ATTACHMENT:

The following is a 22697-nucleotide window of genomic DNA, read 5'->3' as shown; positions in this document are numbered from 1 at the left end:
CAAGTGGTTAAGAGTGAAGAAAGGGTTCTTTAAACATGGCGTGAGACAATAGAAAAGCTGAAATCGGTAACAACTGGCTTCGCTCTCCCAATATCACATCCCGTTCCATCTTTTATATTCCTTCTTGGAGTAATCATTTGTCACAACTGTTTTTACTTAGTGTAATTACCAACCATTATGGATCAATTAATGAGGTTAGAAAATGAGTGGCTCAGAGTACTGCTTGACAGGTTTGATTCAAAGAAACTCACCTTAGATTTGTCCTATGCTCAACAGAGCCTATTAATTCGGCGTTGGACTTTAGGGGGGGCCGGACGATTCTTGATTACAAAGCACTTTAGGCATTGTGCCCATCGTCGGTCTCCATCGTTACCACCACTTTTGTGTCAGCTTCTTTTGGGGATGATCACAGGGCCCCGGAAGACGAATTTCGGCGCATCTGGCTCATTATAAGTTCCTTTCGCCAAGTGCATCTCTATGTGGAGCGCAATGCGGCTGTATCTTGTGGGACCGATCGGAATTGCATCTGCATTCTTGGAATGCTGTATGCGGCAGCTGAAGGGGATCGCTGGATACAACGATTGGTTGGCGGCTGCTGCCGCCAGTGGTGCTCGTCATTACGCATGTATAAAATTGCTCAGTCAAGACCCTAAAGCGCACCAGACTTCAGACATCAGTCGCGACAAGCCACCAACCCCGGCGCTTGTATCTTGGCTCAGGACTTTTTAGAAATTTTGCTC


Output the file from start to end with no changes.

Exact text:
The following is a 22697-nucleotide window of genomic DNA, read 5'->3' as shown; positions in this document are numbered from 1 at the left end:
CAAGTGGTTAAGAGTGAAGAAAGGGTTCTTTAAACATGGCGTGAGACAATAGAAAAGCTGAAATCGGTAACAACTGGCTTCGCTCTCCCAATATCACATCCCGTTCCATCTTTTATATTCCTTCTTGGAGTAATCATTTGTCACAACTGTTTTTACTTAGTGTAATTACCAACCATTATGGATCAATTAATGAGGTTAGAAAATGAGTGGCTCAGAGTACTGCTTGACAGGTTTGATTCAAAGAAACTCACCTTAGATTTGTCCTATGCTCAACAGAGCCTATTAATTCGGCGTTGGACTTTAGGGGGGGCCGGACGATTCTTGATTACAAAGCACTTTAGGCATTGTGCCCATCGTCGGTCTCCATCGTTACCACCACTTTTGTGTCAGCTTCTTTTGGGGATGATCACAGGGCCCCGGAAGACGAATTTCGGCGCATCTGGCTCATTATAAGTTCCTTTCGCCAAGTGCATCTCTATGTGGAGCGCAATGCGGCTGTATCTTGTGGGACCGATCGGAATTGCATCTGCATTCTTGGAATGCTGTATGCGGCAGCTGAAGGGGATCGCTGGATACAACGATTGGTTGGCGGCTGCTGCCGCCAGTGGTGCTCGTCATTACGCATGTATAAAATTGCTCAGTCAAGACCCTAAAGCGCACCAGACTTCAGACATCAGTCGCGACAAGCCACCAACCCCGGCGCTTGTATCTTGGCTCAGGACTTTTTAGAAATTTTGCTC